“On this team? Or overall?” Villanova coacj Jay Wright asked before pulling up a stat sheet that listed his players. Then he started to call out the names of each that had taken a year off. There was the crop of redshirt juniors — budding star Mikal Bridges (above) — forward Eric Paschall and guard Phil Booth — who had all sat out for different reasons. There was the two redshirt sophomores, Donte DiVincenzo and Tim Delaney, both of whom had suffered season-ending injuries. And then there was freshman Omari Spellman, whose redshirt season had caused an uproar after the NCAA deemed him academically ineligible. So the number was actually six players.
By Harry Allison
“It’s a good place to be, the Main Line. You’re not playing basketball, you’re hanging out in La La Land,” Wright admitted to the Washington Post last week. “It’s a nice place to be, it really is.”
It continues to be a nice place, with Villanova ranked No. 1. In fact, the 12-0 Wildcats are on top of nearly every college basketball ranking that matters.
A major reason is the continuity among a group of players who endured an extra year of development — sometimes painfully — before earning minutes with one of the most accomplished programs of the past five years. ]
Some of the redshirts on the roster sat in the shadows in the 2015-16 season, when Nova defeated North Carolina to win their first national championship since 1985.
But the team suffered a blow before last season when Spellman, Wright’s top recruit in the 2016 class, was ruled ineligible. After Booth suffered a season-ending knee injury just three games into last season, only Bridges and DiVincenzo were legitimate contributors on a team that earned the NCAA tournament’s No. 1 overall seed but was upset by Wisconsin in the second round.
ESPN analyst Jay Bilas:
“Think about this: They won 30-some games and were a No. 1 seed last year without Booth and Spellman. If they had both of those guys last year, who’s better than Villanova?”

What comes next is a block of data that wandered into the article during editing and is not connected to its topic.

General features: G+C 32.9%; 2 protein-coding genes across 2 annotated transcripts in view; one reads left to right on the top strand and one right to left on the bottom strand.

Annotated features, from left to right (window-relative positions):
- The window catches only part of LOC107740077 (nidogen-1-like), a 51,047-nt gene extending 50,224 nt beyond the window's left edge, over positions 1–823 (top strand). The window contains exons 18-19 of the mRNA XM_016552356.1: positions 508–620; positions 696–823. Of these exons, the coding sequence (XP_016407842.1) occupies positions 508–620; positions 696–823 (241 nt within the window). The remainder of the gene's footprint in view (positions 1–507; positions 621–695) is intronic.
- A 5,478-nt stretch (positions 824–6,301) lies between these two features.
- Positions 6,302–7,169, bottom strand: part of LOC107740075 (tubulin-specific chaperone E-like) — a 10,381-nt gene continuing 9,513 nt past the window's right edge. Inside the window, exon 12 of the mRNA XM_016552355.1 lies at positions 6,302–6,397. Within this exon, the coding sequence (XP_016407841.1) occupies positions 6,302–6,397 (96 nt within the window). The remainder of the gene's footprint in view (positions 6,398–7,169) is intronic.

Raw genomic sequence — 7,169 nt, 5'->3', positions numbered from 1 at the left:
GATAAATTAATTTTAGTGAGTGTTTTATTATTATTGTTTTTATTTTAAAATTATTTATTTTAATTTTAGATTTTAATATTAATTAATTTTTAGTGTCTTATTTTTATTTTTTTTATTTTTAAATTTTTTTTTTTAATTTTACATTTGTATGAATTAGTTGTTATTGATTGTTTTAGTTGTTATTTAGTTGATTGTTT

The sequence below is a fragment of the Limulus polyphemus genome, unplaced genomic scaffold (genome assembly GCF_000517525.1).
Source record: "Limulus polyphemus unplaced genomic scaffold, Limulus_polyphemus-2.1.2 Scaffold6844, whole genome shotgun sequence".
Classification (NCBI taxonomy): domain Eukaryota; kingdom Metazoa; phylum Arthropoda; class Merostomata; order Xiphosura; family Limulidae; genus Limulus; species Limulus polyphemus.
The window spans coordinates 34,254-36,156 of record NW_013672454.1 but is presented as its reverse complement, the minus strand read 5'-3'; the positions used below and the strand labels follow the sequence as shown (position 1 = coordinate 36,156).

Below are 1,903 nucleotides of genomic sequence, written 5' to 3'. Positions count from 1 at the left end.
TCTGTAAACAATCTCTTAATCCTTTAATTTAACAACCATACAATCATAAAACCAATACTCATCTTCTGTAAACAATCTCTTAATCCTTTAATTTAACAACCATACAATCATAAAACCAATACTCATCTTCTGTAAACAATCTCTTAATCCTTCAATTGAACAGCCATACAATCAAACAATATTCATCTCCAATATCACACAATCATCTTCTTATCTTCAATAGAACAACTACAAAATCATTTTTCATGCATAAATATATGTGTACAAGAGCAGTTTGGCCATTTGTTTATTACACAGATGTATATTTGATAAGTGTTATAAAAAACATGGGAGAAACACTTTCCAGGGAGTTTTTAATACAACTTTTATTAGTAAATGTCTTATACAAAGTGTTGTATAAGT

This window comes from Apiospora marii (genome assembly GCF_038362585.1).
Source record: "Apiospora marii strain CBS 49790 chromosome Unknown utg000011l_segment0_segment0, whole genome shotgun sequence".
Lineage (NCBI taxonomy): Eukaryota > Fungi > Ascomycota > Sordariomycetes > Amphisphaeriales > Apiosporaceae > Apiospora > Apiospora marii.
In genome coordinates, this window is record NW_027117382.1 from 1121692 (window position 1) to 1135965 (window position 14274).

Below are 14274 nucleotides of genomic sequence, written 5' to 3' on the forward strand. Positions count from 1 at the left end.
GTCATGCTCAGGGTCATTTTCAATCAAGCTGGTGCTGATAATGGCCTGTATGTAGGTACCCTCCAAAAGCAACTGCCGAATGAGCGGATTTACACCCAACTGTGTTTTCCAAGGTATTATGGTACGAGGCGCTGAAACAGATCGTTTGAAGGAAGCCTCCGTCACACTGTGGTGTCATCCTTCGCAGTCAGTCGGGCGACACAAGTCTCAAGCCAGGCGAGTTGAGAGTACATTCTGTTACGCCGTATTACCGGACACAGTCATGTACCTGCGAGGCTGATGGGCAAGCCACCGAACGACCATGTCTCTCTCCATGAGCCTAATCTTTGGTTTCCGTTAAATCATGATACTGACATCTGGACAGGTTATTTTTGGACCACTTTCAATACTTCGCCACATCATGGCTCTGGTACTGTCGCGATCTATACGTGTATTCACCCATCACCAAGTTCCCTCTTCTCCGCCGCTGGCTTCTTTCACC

While junior point guard Jalen Brunson didn’t redshirt and is arguably the centerpiece of the roster, averaging a team-high 18.5 points and 4.8 assists per game, he is surrounded by talented cast that had to wait in the wings. That includes Bridges, who was not a top-80 recruit coming out of his suburban Philadelphia high school in 2014 and struggled to physically keep up when he joined the program.
Redshirting “is very important. It’s a real good thing. You get to work on your game a lot. You have more workouts. You get stronger. And you practice every day. The only thing that you’re missing is playing in the games,” Bridges said.
He sat out that first year to in part to add weight to his 191-pound frame; after two seasons as mostly a reserve, he has blossomed into an NBA prospect early this season and is averaging 17.1 points and 6.1 rebounds.
The next four players on the team’s scoring list are also redshirts: DiVicenzo, at 11.8 per game; Booth, a Baltimore native, at 11.7; Spellman at 10.6, plus team-leading averages of 7.5 rebounds and 1.6 blocks; and Paschall at 8.7.
“A year can change your life. Healthy or not, because you’re going to get better. You still get to practice every day against everybody. You get to work on your game more than usual. It’s a very productive year. People don’t realize. It’s not easy, but it’s a very productive year,” Booth said.
The 6-foot-7 Paschall, who transferred from Fordham and sat out the national championship season due to NCAA transfer rules, and 6-8 Spellman have given Wright the luxury of using larger lineups than in years past; more importantly, they each have a season of learning and perfecting his system while sitting out.
“They’re sitting on the bench listening to coaches talk during the game, when they’re not totally in it,” Wright said of the redshirt years of Bridges and Booth. “They learn a lot. Phil learned a lot intellectually. And I just think Mikal grew physically in his redshirt year.”
Villanova is something of an outlier in a college basketball landscape that often encourages players to leave early for the NBA: It has never had a one-and-done player in 16-plus seasons under Wright, a fact that has sometimes made his program the subject of negative recruiting by other coaches. His system didn’t demand six redshirts this season — but the paths of each of those players has helped fill the gap left behind by four-year pillars, Kris Jenkins and Josh Hart.
“They’re really smart guys. You don’t really convince kids [to redshirt] anymore. They’re really well-informed. Their parents are really well-informed. They kind of figure it,” Wright said. “It’s really their intelligence. They’re really different situations. It really does help, because they get a perspective that is really unique.”